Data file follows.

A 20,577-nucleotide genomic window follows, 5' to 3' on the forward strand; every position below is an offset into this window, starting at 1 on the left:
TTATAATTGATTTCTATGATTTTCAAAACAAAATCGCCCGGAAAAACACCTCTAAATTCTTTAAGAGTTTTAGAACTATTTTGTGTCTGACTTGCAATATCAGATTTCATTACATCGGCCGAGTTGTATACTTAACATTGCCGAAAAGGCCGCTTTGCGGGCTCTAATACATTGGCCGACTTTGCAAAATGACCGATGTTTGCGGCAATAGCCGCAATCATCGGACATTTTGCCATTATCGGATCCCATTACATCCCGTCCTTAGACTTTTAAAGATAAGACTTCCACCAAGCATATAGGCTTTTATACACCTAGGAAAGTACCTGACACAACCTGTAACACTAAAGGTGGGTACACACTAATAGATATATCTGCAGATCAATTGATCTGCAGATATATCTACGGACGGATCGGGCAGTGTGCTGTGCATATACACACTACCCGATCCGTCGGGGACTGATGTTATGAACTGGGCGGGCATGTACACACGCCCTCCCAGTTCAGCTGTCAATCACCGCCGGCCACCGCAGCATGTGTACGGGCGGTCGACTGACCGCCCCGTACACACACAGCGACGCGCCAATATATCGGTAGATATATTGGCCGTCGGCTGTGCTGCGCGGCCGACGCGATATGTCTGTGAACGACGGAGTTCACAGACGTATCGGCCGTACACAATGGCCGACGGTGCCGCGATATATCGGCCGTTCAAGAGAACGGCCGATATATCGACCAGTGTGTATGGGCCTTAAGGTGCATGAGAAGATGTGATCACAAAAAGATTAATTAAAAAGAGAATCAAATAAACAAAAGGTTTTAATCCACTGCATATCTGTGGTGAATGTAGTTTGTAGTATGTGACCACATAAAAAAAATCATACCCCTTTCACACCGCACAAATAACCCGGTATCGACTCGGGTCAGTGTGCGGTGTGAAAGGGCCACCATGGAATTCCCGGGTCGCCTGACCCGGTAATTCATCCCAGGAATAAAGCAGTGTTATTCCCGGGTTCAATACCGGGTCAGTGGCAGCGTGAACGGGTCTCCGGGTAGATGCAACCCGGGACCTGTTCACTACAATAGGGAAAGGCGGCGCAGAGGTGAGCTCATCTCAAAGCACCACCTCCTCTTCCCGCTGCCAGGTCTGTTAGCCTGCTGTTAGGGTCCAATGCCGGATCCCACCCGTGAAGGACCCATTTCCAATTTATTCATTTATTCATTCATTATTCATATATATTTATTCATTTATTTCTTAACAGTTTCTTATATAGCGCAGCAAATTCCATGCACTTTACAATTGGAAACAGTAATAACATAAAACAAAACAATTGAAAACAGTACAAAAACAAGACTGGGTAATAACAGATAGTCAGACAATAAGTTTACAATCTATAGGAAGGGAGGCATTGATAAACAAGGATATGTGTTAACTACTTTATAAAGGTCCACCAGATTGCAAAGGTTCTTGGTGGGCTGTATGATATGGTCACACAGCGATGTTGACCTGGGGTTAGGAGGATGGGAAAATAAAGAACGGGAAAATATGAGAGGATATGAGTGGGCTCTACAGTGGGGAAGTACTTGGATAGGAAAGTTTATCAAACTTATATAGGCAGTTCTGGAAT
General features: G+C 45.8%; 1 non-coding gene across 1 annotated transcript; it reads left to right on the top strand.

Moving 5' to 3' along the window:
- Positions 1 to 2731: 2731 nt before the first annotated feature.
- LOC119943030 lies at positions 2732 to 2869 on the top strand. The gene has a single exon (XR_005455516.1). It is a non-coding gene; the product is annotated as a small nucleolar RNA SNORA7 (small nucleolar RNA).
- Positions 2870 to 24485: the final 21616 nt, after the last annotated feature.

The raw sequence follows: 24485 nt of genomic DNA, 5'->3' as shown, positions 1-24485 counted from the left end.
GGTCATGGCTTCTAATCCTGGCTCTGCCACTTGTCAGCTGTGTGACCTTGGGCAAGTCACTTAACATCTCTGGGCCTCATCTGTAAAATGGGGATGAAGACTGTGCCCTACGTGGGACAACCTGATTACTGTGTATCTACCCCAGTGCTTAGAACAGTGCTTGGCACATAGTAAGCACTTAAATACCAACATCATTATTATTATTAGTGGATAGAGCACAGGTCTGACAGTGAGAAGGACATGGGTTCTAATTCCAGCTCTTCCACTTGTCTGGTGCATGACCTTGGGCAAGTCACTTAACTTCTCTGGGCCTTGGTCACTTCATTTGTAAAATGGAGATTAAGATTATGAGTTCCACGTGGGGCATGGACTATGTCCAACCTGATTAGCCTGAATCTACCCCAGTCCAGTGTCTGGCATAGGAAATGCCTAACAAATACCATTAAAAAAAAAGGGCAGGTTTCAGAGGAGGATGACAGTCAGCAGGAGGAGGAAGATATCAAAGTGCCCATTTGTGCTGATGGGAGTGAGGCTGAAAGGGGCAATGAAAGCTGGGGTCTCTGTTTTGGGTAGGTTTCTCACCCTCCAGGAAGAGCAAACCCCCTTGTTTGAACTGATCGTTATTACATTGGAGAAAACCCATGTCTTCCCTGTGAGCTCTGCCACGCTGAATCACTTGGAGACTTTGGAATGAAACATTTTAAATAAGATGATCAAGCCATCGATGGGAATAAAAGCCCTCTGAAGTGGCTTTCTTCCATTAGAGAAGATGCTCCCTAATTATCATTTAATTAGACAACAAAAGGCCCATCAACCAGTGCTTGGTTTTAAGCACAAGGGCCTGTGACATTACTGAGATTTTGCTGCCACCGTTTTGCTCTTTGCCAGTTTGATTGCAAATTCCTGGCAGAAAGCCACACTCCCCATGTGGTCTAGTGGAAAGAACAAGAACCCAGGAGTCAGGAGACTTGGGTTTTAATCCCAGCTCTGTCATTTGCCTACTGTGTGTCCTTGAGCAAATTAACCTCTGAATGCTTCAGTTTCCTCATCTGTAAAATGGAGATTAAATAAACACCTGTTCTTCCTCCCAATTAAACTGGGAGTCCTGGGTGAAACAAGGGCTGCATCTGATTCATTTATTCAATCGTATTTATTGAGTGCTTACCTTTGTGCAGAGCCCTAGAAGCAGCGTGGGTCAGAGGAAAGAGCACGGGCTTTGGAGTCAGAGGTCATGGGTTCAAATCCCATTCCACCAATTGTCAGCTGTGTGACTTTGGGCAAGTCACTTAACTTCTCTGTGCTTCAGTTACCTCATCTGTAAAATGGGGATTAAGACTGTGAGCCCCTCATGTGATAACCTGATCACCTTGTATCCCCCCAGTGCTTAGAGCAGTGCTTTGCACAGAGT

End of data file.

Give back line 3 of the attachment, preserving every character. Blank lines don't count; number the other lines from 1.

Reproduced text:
General features: G+C 45.8%; 1 non-coding gene across 1 annotated transcript; it reads left to right on the top strand.